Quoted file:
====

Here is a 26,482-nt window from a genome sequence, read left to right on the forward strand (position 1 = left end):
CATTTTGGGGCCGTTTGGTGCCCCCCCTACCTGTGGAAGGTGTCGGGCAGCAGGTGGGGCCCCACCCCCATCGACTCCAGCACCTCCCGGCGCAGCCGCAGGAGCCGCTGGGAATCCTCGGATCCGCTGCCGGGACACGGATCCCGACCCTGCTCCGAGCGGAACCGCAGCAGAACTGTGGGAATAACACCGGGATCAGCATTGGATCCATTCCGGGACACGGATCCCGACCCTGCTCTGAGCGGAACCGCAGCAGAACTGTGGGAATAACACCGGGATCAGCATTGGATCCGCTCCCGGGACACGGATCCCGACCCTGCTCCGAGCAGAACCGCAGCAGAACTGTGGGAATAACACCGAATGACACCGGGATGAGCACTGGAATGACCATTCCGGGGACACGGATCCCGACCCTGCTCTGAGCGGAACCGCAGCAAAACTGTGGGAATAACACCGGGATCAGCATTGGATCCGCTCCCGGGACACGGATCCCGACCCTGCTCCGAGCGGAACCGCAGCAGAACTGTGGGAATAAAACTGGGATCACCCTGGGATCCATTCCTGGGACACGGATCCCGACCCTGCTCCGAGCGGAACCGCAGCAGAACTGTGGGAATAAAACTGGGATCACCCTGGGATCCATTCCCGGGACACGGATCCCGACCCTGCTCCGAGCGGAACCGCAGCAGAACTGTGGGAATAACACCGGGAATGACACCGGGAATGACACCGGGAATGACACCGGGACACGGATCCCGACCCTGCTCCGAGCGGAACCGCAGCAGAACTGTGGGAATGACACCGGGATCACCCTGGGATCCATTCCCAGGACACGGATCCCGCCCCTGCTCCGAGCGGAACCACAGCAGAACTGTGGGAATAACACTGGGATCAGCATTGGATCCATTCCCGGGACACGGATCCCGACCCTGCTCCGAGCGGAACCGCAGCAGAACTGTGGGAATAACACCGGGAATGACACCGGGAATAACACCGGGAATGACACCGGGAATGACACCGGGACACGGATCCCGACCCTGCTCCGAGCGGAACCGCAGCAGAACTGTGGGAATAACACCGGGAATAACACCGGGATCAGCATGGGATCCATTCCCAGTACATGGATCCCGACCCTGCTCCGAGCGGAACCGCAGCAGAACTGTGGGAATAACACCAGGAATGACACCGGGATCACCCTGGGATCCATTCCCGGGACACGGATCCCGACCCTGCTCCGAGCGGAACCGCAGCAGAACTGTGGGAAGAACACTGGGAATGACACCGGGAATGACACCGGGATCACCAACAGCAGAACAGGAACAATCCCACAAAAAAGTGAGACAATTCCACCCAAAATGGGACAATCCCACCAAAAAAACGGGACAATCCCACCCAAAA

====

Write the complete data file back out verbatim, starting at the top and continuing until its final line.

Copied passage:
Here is a 26,482-nt window from a genome sequence, read left to right on the forward strand (position 1 = left end):
CATTTTGGGGCCGTTTGGTGCCCCCCCTACCTGTGGAAGGTGTCGGGCAGCAGGTGGGGCCCCACCCCCATCGACTCCAGCACCTCCCGGCGCAGCCGCAGGAGCCGCTGGGAATCCTCGGATCCGCTGCCGGGACACGGATCCCGACCCTGCTCCGAGCGGAACCGCAGCAGAACTGTGGGAATAACACCGGGATCAGCATTGGATCCATTCCGGGACACGGATCCCGACCCTGCTCTGAGCGGAACCGCAGCAGAACTGTGGGAATAACACCGGGATCAGCATTGGATCCGCTCCCGGGACACGGATCCCGACCCTGCTCCGAGCAGAACCGCAGCAGAACTGTGGGAATAACACCGAATGACACCGGGATGAGCACTGGAATGACCATTCCGGGGACACGGATCCCGACCCTGCTCTGAGCGGAACCGCAGCAAAACTGTGGGAATAACACCGGGATCAGCATTGGATCCGCTCCCGGGACACGGATCCCGACCCTGCTCCGAGCGGAACCGCAGCAGAACTGTGGGAATAAAACTGGGATCACCCTGGGATCCATTCCTGGGACACGGATCCCGACCCTGCTCCGAGCGGAACCGCAGCAGAACTGTGGGAATAAAACTGGGATCACCCTGGGATCCATTCCCGGGACACGGATCCCGACCCTGCTCCGAGCGGAACCGCAGCAGAACTGTGGGAATAACACCGGGAATGACACCGGGAATGACACCGGGAATGACACCGGGACACGGATCCCGACCCTGCTCCGAGCGGAACCGCAGCAGAACTGTGGGAATGACACCGGGATCACCCTGGGATCCATTCCCAGGACACGGATCCCGCCCCTGCTCCGAGCGGAACCACAGCAGAACTGTGGGAATAACACTGGGATCAGCATTGGATCCATTCCCGGGACACGGATCCCGACCCTGCTCCGAGCGGAACCGCAGCAGAACTGTGGGAATAACACCGGGAATGACACCGGGAATAACACCGGGAATGACACCGGGAATGACACCGGGACACGGATCCCGACCCTGCTCCGAGCGGAACCGCAGCAGAACTGTGGGAATAACACCGGGAATAACACCGGGATCAGCATGGGATCCATTCCCAGTACATGGATCCCGACCCTGCTCCGAGCGGAACCGCAGCAGAACTGTGGGAATAACACCAGGAATGACACCGGGATCACCCTGGGATCCATTCCCGGGACACGGATCCCGACCCTGCTCCGAGCGGAACCGCAGCAGAACTGTGGGAAGAACACTGGGAATGACACCGGGAATGACACCGGGATCACCAACAGCAGAACAGGAACAATCCCACAAAAAAGTGAGACAATTCCACCCAAAATGGGACAATCCCACCAAAAAAACGGGACAATCCCACCCAAAA